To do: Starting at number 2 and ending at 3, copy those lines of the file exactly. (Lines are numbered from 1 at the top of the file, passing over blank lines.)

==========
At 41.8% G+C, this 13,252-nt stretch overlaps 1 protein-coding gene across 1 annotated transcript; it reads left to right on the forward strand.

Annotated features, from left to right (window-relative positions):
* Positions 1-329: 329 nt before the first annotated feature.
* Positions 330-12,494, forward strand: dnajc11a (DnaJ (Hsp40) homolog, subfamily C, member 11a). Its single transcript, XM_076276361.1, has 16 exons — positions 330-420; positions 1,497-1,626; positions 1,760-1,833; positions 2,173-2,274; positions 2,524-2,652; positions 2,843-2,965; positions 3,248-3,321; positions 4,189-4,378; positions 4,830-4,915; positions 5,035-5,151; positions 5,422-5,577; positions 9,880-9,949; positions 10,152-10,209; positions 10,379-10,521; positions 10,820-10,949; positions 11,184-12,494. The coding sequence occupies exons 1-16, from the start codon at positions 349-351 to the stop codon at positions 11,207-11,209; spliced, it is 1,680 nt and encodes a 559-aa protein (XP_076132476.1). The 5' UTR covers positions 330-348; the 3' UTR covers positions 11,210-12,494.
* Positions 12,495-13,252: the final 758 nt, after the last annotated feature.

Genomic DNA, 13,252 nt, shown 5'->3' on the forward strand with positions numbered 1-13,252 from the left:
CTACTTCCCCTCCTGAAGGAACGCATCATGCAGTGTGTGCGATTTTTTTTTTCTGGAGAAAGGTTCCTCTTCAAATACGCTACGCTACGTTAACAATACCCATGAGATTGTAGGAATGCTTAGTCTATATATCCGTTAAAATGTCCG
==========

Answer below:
Annotated features, from left to right (window-relative positions):
* Positions 1-329: 329 nt before the first annotated feature.